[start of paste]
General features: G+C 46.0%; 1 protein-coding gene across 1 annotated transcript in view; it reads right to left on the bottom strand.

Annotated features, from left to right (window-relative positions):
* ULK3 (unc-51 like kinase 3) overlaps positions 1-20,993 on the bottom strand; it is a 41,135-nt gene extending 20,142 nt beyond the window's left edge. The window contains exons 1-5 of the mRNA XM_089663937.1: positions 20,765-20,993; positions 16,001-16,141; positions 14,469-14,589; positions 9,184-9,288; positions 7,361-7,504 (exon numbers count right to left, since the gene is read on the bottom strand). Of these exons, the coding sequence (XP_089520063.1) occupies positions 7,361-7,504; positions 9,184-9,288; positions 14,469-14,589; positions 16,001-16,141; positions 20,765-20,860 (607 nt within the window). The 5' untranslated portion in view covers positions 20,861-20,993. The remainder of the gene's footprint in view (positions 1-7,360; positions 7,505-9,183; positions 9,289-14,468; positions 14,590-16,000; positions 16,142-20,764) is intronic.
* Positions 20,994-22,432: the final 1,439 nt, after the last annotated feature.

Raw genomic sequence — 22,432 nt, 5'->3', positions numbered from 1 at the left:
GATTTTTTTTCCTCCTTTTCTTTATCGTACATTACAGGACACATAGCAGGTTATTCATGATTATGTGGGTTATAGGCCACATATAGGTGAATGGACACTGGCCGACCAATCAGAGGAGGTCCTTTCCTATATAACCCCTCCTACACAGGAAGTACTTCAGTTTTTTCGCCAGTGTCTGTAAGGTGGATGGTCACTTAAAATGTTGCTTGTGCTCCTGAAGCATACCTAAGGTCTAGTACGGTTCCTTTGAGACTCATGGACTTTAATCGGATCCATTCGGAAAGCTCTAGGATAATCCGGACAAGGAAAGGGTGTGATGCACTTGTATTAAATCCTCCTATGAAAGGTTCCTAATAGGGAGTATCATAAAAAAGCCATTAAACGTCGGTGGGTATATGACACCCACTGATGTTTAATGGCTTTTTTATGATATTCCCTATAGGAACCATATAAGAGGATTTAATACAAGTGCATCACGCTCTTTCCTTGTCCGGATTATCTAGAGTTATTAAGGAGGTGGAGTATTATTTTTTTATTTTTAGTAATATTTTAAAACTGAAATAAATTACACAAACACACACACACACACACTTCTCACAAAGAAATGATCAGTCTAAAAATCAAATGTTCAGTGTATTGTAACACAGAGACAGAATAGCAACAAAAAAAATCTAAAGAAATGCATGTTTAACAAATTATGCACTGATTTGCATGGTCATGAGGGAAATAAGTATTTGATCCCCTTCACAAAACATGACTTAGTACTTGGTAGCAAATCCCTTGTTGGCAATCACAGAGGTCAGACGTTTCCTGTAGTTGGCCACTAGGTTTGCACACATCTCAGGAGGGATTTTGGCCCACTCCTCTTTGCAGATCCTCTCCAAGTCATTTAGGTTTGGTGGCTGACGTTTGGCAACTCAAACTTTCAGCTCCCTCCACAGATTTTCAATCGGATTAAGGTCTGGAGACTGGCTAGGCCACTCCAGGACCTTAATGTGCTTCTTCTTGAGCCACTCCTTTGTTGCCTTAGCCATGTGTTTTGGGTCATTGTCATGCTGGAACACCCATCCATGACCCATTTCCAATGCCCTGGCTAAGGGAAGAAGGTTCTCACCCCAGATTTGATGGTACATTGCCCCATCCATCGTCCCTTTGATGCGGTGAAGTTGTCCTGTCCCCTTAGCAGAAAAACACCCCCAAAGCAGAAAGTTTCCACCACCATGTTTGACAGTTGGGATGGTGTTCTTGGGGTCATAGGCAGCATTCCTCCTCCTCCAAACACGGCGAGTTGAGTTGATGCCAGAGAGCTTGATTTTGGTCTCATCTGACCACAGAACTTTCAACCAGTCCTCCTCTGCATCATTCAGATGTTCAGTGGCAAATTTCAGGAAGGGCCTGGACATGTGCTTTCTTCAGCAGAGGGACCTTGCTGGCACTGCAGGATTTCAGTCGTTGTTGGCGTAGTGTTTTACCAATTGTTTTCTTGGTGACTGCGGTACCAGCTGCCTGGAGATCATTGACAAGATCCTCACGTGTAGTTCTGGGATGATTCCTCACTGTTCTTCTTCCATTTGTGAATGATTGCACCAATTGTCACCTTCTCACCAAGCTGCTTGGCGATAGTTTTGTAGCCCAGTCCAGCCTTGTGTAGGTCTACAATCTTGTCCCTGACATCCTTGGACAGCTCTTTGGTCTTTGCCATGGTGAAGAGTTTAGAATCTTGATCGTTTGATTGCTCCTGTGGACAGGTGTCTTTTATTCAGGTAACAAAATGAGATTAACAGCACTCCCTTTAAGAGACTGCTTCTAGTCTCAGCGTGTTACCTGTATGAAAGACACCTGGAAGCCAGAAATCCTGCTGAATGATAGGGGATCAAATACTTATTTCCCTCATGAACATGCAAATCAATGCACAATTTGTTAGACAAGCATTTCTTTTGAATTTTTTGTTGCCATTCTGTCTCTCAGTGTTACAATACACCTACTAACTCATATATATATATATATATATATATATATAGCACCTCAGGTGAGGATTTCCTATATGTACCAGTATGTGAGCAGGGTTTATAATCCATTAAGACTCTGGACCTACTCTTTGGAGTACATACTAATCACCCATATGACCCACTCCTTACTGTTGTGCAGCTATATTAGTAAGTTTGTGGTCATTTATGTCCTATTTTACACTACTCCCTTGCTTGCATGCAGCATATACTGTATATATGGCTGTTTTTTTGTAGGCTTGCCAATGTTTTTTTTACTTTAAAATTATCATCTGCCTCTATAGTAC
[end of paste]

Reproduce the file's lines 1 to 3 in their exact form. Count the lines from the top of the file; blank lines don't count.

General features: G+C 46.0%; 1 protein-coding gene across 1 annotated transcript in view; it reads right to left on the bottom strand.

Annotated features, from left to right (window-relative positions):
* ULK3 (unc-51 like kinase 3) overlaps positions 1-20,993 on the bottom strand; it is a 41,135-nt gene extending 20,142 nt beyond the window's left edge. The window contains exons 1-5 of the mRNA XM_089663937.1: positions 20,765-20,993; positions 16,001-16,141; positions 14,469-14,589; positions 9,184-9,288; positions 7,361-7,504 (exon numbers count right to left, since the gene is read on the bottom strand). Of these exons, the coding sequence (XP_089520063.1) occupies positions 7,361-7,504; positions 9,184-9,288; positions 14,469-14,589; positions 16,001-16,141; positions 20,765-20,860 (607 nt within the window). The 5' untranslated portion in view covers positions 20,861-20,993. The remainder of the gene's footprint in view (positions 1-7,360; positions 7,505-9,183; positions 9,289-14,468; positions 14,590-16,000; positions 16,142-20,764) is intronic.